THE Government is demanding that a Yorkshire council produce urgent plans to ensure that more pupils from deprived backgrounds master the basics in the three Rs.
Rotherham Council is one of 15 education authorities in England singled out for criticism by ministers for the area’s poor performance in the primary school league tables.
The gap between poor pupils and the rest in the town’s schools was one the biggest nationally in this summer’s national curriculum tests sat by 11-year-olds.
Nearly half of the pupils in the town on free school meals did not get to the standard expected of the age group in the key subjects of English and maths – compared with almost 80 per cent of other pupils in the town.
The tables published last week also showed Rotherham’s overall performance was one of the worst in the country.
It was one of five authorities in the region which was in the bottom 10 per cent nationally with a quarter of pupils not achieving the standard expected of the age group in English and maths.
Now Schools Minister David Laws has written to the council calling on them to close the attainment gap between poor children and the rest. In his letter, sent yesterday, he said Rotherham stood out for the wide gap between the performance of pupils on free school meals and those who are not.
He said: “The Government is committed to closing this gap between disadvantaged children and their school peers. To that end we have created and funded the pupil premium for all of the 564 children in Rotherham in receipt of free school meals. We simply will not stand back and allow failure on this scale to continue.”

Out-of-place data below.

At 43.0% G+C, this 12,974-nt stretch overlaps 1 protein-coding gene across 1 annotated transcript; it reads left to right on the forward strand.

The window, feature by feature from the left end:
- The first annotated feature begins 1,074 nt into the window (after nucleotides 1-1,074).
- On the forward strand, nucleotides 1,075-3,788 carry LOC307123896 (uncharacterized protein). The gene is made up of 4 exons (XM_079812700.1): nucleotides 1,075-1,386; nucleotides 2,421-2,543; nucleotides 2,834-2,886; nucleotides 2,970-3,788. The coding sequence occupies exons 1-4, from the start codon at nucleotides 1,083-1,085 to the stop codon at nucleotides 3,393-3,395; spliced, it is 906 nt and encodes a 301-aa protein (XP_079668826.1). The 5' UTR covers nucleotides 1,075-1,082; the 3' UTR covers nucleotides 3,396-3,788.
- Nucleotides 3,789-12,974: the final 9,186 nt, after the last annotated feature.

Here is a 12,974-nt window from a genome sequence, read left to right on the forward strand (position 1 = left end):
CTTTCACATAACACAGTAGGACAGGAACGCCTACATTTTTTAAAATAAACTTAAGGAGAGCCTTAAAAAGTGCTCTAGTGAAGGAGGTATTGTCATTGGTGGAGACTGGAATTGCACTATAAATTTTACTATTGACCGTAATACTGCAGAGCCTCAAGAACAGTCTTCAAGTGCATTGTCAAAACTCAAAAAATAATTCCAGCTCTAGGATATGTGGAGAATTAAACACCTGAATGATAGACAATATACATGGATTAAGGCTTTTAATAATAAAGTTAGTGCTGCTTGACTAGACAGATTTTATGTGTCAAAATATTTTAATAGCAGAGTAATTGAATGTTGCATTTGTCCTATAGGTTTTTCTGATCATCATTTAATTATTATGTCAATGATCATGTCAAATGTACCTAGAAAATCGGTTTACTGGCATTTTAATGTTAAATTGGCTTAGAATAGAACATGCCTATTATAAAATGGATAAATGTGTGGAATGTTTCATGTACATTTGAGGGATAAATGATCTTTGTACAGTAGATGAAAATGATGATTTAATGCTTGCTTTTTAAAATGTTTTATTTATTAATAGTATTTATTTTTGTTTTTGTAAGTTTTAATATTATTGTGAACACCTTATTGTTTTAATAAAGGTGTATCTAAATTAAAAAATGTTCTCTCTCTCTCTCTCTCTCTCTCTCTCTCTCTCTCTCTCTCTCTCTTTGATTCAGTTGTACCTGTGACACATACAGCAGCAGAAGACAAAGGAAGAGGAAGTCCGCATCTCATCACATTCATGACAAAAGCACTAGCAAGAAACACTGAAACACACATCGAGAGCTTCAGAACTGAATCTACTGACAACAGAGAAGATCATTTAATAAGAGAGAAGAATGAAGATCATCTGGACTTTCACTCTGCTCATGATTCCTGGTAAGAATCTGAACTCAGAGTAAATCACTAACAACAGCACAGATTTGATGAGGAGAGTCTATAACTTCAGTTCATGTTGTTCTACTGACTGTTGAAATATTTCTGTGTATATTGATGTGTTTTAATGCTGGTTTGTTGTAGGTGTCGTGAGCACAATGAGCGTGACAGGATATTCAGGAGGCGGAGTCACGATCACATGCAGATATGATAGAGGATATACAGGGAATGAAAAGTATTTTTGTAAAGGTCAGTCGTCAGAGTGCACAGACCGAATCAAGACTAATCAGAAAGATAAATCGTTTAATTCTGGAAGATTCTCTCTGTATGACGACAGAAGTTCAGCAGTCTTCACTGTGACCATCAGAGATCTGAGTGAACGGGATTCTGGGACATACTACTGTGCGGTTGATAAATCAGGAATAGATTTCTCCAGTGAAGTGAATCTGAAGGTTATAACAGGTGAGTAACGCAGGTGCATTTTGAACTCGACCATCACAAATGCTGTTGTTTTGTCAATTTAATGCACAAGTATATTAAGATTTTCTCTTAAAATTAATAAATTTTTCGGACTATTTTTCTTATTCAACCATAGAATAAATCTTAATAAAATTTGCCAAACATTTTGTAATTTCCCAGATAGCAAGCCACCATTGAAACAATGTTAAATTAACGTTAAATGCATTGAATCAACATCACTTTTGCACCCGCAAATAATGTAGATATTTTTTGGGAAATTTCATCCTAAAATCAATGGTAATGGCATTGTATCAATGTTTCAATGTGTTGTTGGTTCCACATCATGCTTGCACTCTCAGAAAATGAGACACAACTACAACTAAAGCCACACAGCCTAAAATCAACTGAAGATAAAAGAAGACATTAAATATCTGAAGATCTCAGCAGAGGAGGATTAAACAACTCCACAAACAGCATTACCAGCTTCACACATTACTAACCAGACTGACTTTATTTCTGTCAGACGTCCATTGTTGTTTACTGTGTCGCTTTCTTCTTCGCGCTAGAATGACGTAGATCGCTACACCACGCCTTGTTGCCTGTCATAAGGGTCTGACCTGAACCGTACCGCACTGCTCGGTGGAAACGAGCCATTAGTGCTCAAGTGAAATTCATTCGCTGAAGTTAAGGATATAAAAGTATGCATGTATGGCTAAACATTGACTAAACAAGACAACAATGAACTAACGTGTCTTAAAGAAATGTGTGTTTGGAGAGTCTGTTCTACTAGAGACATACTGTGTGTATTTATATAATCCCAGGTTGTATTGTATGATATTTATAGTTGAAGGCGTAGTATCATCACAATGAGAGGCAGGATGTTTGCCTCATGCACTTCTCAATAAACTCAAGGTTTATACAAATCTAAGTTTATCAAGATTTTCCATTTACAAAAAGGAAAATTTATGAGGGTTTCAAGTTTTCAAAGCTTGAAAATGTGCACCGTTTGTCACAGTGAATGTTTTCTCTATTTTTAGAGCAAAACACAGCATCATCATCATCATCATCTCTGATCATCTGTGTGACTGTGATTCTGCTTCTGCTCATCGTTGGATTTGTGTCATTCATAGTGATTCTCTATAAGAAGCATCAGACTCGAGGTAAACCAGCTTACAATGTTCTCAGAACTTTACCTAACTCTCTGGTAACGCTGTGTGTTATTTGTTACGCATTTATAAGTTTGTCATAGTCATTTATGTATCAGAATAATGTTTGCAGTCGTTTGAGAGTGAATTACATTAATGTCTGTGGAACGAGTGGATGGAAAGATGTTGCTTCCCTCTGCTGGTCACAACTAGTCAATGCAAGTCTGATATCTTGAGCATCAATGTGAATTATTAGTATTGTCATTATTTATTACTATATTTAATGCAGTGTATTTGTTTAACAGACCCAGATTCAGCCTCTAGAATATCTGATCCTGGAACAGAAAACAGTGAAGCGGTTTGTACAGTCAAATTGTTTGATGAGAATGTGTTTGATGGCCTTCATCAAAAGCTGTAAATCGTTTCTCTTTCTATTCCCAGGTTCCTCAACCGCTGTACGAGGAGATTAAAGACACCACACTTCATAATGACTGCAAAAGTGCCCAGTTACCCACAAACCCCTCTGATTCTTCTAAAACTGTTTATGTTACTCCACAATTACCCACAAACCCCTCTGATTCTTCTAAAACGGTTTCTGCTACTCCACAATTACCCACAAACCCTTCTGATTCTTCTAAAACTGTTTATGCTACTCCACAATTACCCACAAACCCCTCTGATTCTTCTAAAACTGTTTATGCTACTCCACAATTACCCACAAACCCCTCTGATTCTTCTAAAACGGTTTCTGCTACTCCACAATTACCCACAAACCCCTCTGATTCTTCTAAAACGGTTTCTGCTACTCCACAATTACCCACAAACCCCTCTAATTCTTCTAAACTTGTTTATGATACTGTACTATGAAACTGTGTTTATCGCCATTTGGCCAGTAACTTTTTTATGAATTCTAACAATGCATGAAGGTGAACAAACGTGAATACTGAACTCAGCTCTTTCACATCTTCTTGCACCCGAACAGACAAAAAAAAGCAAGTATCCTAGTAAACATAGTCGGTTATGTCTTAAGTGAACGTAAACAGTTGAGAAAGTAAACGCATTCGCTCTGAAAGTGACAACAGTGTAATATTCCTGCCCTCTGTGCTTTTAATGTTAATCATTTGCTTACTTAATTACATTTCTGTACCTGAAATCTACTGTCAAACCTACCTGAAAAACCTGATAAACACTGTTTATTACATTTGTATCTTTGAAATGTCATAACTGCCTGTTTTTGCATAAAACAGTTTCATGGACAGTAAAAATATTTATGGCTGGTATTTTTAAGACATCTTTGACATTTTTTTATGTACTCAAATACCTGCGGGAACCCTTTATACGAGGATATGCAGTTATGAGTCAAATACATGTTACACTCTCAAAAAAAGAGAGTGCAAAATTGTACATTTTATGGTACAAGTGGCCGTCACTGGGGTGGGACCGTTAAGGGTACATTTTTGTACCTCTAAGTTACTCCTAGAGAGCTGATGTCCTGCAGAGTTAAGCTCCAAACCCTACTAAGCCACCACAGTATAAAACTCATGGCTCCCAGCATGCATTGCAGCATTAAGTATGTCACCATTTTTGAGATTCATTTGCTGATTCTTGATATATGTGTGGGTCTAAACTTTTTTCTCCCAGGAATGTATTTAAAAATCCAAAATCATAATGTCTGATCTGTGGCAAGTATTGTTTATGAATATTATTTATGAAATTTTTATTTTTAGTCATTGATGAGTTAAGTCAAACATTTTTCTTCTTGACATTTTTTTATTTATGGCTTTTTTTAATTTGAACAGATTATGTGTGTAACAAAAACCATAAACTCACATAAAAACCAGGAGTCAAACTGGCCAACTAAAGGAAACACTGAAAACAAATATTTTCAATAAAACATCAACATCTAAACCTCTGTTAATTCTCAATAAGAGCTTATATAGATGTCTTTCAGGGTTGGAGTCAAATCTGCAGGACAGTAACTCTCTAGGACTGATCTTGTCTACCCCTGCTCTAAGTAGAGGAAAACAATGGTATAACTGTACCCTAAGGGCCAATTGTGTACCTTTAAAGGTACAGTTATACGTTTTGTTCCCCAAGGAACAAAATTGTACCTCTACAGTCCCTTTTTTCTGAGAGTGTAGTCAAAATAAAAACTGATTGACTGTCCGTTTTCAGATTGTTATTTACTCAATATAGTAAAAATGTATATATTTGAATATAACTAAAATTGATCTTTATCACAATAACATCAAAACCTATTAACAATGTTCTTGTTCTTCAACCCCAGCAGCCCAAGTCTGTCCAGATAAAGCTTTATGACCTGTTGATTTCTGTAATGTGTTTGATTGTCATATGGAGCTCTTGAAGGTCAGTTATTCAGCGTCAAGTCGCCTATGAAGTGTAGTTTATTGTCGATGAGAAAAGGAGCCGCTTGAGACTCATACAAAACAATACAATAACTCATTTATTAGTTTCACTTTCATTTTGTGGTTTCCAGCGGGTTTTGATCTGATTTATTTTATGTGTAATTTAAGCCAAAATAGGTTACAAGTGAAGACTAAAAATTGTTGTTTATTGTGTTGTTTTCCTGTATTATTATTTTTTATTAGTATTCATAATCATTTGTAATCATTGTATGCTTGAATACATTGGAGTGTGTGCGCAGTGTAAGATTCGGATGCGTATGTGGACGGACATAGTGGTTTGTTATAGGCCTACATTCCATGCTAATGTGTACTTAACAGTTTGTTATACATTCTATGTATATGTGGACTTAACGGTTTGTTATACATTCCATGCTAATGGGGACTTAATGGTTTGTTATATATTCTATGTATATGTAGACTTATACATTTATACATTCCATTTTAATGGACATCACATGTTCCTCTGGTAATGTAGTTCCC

He has asked the council to set out plans to improve performance as a matter of urgency adding: “The future of our children is too important to allow this level of underperformance to continue.”
Demands for action come as the Department for Education (DfE) announced plans today for top graduates to be offered scholarships to train for a career teaching maths.
Around 150 of the scholarships are to be offered to graduates with first-class or 2:1 degrees, as part of a Government drive to improve standards of teaching in the classroom. The new incentive is being offered by the Institute of Mathematics and its Applications in collaboration with the London Mathematical Society and the Royal Statistical Society.
Applicants will be required to show a strong mathematical background, an excellent understanding of maths and statistics at school level and a commitment to education.
Education Secretary Michael Gove said: “High-quality mathematics education is at the heart of improving our society and our economy.
“By working together, these prestigious institutions will help deliver a scholarship scheme to make sure we have excellent mathematics teachers in this country with deep subject knowledge. It will help raise the status of the teaching profession and also make a huge difference in the lives of children.”
Following earlier reforms the DfE said that 62 per cent of those entering training to teach maths had 2:1 degrees or better, compared with 51 per cent in 2010/11.